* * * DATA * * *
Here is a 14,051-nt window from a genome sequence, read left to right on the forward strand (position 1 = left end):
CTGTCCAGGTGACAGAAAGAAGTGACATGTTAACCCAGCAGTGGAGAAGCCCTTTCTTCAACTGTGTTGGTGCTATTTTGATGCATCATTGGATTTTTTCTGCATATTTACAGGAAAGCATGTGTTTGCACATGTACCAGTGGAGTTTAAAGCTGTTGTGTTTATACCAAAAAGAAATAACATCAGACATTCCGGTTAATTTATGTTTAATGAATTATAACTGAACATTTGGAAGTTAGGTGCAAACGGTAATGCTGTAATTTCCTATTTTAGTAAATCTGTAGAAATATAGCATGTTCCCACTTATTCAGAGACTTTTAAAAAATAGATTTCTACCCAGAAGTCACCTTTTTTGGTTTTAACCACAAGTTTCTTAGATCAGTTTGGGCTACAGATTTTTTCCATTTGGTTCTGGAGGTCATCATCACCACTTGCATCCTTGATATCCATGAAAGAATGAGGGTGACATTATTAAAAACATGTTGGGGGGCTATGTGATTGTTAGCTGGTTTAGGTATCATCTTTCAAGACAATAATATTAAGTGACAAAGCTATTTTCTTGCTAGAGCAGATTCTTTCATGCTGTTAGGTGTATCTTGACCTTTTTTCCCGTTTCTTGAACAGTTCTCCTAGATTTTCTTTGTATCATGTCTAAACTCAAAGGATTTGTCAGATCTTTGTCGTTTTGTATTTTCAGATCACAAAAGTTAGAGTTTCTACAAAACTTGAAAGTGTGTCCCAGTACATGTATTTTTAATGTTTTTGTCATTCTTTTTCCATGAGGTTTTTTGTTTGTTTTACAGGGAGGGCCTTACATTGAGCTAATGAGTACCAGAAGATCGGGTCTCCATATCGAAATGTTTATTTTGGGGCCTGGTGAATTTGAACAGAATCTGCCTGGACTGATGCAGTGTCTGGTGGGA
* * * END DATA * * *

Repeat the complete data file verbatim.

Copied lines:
Here is a 14,051-nt window from a genome sequence, read left to right on the forward strand (position 1 = left end):
CTGTCCAGGTGACAGAAAGAAGTGACATGTTAACCCAGCAGTGGAGAAGCCCTTTCTTCAACTGTGTTGGTGCTATTTTGATGCATCATTGGATTTTTTCTGCATATTTACAGGAAAGCATGTGTTTGCACATGTACCAGTGGAGTTTAAAGCTGTTGTGTTTATACCAAAAAGAAATAACATCAGACATTCCGGTTAATTTATGTTTAATGAATTATAACTGAACATTTGGAAGTTAGGTGCAAACGGTAATGCTGTAATTTCCTATTTTAGTAAATCTGTAGAAATATAGCATGTTCCCACTTATTCAGAGACTTTTAAAAAATAGATTTCTACCCAGAAGTCACCTTTTTTGGTTTTAACCACAAGTTTCTTAGATCAGTTTGGGCTACAGATTTTTTCCATTTGGTTCTGGAGGTCATCATCACCACTTGCATCCTTGATATCCATGAAAGAATGAGGGTGACATTATTAAAAACATGTTGGGGGGCTATGTGATTGTTAGCTGGTTTAGGTATCATCTTTCAAGACAATAATATTAAGTGACAAAGCTATTTTCTTGCTAGAGCAGATTCTTTCATGCTGTTAGGTGTATCTTGACCTTTTTTCCCGTTTCTTGAACAGTTCTCCTAGATTTTCTTTGTATCATGTCTAAACTCAAAGGATTTGTCAGATCTTTGTCGTTTTGTATTTTCAGATCACAAAAGTTAGAGTTTCTACAAAACTTGAAAGTGTGTCCCAGTACATGTATTTTTAATGTTTTTGTCATTCTTTTTCCATGAGGTTTTTTGTTTGTTTTACAGGGAGGGCCTTACATTGAGCTAATGAGTACCAGAAGATCGGGTCTCCATATCGAAATGTTTATTTTGGGGCCTGGTGAATTTGAACAGAATCTGCCTGGACTGATGCAGTGTCTGGTGGGA